Verse > Anthologies > T. H. Ward, ed. > The English Poets > Vol. IV. Wordsworth to Rossetti
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Thomas Humphry Ward, ed.  The English Poets.  1880–1918.
Vol. IV. The Nineteenth Century: Wordsworth to Rossetti
 
A Poet’s Epitaph
By William Wordsworth (1770–1850)
 
ART thou a Statist in the van
Of public conflicts trained and bred?
—First learn to love one living man;
Then may’st thou think upon the dead.
 
A Lawyer art thou?—draw not nigh!        5
Go, carry to some fitter place
The keenness of that practised eye,
The hardness of that sallow face.
 
Art thou a Man of purple cheer?
A rosy Man, right plump to see?        10
Approach; yet, Doctor, not too near,
This grave no cushion is for thee.
 
Or art thou one of gallant pride,
A Soldier and no man of chaff?
Welcome!—but lay thy sword aside,        15
And lean upon a peasant’s staff.
 
Physician art thou? one all eyes,
Philosopher! a fingering slave,
One that would peep and botanize
Upon his mother’s grave?        20
 
Wrapt closely in thy sensual fleece,
O turn aside,—and take, I pray,
That he below may rest in peace,
Thy ever-dwindling soul, away!
 
A Moralist perchance appears;        25
Led, Heaven knows how! to this poor sod:
And he has neither eyes nor ears;
Himself his world, and his own God;
 
One to whose smooth-rubbed soul can cling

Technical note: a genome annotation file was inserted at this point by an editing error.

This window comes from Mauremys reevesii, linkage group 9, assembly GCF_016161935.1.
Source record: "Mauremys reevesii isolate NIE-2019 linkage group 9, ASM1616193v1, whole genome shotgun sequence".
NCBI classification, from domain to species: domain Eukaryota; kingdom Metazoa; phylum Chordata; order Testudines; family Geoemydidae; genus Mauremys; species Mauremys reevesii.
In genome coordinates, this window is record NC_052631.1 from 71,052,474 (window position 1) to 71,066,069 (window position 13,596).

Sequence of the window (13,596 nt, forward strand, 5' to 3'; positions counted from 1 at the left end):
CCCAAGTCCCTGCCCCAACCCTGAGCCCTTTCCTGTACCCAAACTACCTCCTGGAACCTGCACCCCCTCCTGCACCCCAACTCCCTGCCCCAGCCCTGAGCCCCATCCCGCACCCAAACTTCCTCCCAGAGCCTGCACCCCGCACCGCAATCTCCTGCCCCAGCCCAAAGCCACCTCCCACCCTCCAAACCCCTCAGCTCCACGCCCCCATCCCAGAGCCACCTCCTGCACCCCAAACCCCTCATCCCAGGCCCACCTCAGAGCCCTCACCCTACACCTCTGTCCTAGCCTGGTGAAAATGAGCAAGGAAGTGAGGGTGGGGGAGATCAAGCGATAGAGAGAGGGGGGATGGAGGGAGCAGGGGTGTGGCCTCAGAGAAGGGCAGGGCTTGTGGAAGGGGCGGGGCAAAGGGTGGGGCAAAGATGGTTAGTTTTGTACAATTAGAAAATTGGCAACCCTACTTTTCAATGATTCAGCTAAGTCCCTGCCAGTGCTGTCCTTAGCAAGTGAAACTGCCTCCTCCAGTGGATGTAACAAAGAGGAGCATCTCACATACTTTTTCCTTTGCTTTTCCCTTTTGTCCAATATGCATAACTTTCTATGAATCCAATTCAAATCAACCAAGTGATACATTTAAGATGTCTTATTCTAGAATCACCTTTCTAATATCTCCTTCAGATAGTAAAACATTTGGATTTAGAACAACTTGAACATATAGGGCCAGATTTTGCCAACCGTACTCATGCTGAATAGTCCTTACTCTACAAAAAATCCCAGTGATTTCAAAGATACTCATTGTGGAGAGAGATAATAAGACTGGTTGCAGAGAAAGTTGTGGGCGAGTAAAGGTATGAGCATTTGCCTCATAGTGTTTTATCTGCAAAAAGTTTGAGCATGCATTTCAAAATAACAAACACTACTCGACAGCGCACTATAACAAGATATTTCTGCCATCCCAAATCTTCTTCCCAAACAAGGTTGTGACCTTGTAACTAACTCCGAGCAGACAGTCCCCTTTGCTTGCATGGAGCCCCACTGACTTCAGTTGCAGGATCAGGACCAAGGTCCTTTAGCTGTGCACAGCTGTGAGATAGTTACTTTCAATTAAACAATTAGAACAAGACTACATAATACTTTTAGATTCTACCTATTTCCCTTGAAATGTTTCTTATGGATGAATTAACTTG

Nor form, nor feeling, great or small;        30
A reasoning, self-sufficing thing,
An intellectual All-in-all!
 
Shut close the door; press down the latch;
Sleep in thy intellectual crust;
Nor lose ten tickings of thy watch        35
Near this unprofitable dust.
 
But who is He, with modest looks,
And clad in homely russet brown?
He murmurs near the running brooks
A music sweeter than their own.        40
 
He is retired as noontide dew,
Or fountain in a noon-day grove;
And you must love him, ere to you
He will seem worthy of your love.
 
The outward shows of sky and earth,        45
Of hill and valley, he has viewed;
And impulses of deeper birth
Have come to him in solitude.
 
In common things that round us lie
Some random truths he can impart,—        50
The harvest of a quiet eye
That broods and sleeps on his own heart.
 
But he is weak; both Man and Boy,
Hath been an idler in the land;
Contented if he might enjoy        55
The things which others understand.
 
—Come hither in thy hour of strength;
Come, weak as is a breaking wave!
Here stretch thy body at full length;
Or build thy house upon this grave.
(1799.)    
        60
 
 
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